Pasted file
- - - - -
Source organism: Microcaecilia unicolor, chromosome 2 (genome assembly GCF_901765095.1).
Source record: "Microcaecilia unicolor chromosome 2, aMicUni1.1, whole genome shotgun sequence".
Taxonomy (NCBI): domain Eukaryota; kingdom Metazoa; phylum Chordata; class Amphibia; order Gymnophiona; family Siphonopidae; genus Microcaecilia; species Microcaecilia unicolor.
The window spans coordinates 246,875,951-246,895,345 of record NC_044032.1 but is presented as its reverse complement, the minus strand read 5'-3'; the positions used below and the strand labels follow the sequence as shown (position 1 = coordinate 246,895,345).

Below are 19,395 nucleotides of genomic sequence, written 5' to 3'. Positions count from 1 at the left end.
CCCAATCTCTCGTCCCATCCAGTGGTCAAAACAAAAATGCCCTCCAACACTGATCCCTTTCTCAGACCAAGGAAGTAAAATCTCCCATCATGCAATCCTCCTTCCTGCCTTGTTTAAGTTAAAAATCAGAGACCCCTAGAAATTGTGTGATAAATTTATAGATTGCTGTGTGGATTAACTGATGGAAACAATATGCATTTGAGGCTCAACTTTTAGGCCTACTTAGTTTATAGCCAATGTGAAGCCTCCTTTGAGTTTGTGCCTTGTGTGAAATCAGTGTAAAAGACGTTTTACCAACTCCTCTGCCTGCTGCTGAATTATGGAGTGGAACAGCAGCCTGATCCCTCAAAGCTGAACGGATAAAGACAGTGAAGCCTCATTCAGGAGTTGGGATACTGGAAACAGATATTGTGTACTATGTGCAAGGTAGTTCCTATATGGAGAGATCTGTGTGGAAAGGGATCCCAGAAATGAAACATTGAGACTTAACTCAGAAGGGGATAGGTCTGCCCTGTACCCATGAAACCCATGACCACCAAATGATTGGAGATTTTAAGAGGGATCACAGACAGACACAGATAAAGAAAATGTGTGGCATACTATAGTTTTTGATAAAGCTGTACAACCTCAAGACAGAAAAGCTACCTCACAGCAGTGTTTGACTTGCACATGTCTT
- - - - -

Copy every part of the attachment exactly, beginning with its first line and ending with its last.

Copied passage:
Source organism: Microcaecilia unicolor, chromosome 2 (genome assembly GCF_901765095.1).
Source record: "Microcaecilia unicolor chromosome 2, aMicUni1.1, whole genome shotgun sequence".
Taxonomy (NCBI): domain Eukaryota; kingdom Metazoa; phylum Chordata; class Amphibia; order Gymnophiona; family Siphonopidae; genus Microcaecilia; species Microcaecilia unicolor.
The window spans coordinates 246,875,951-246,895,345 of record NC_044032.1 but is presented as its reverse complement, the minus strand read 5'-3'; the positions used below and the strand labels follow the sequence as shown (position 1 = coordinate 246,895,345).

Below are 19,395 nucleotides of genomic sequence, written 5' to 3'. Positions count from 1 at the left end.
CCCAATCTCTCGTCCCATCCAGTGGTCAAAACAAAAATGCCCTCCAACACTGATCCCTTTCTCAGACCAAGGAAGTAAAATCTCCCATCATGCAATCCTCCTTCCTGCCTTGTTTAAGTTAAAAATCAGAGACCCCTAGAAATTGTGTGATAAATTTATAGATTGCTGTGTGGATTAACTGATGGAAACAATATGCATTTGAGGCTCAACTTTTAGGCCTACTTAGTTTATAGCCAATGTGAAGCCTCCTTTGAGTTTGTGCCTTGTGTGAAATCAGTGTAAAAGACGTTTTACCAACTCCTCTGCCTGCTGCTGAATTATGGAGTGGAACAGCAGCCTGATCCCTCAAAGCTGAACGGATAAAGACAGTGAAGCCTCATTCAGGAGTTGGGATACTGGAAACAGATATTGTGTACTATGTGCAAGGTAGTTCCTATATGGAGAGATCTGTGTGGAAAGGGATCCCAGAAATGAAACATTGAGACTTAACTCAGAAGGGGATAGGTCTGCCCTGTACCCATGAAACCCATGACCACCAAATGATTGGAGATTTTAAGAGGGATCACAGACAGACACAGATAAAGAAAATGTGTGGCATACTATAGTTTTTGATAAAGCTGTACAACCTCAAGACAGAAAAGCTACCTCACAGCAGTGTTTGACTTGCACATGTCTT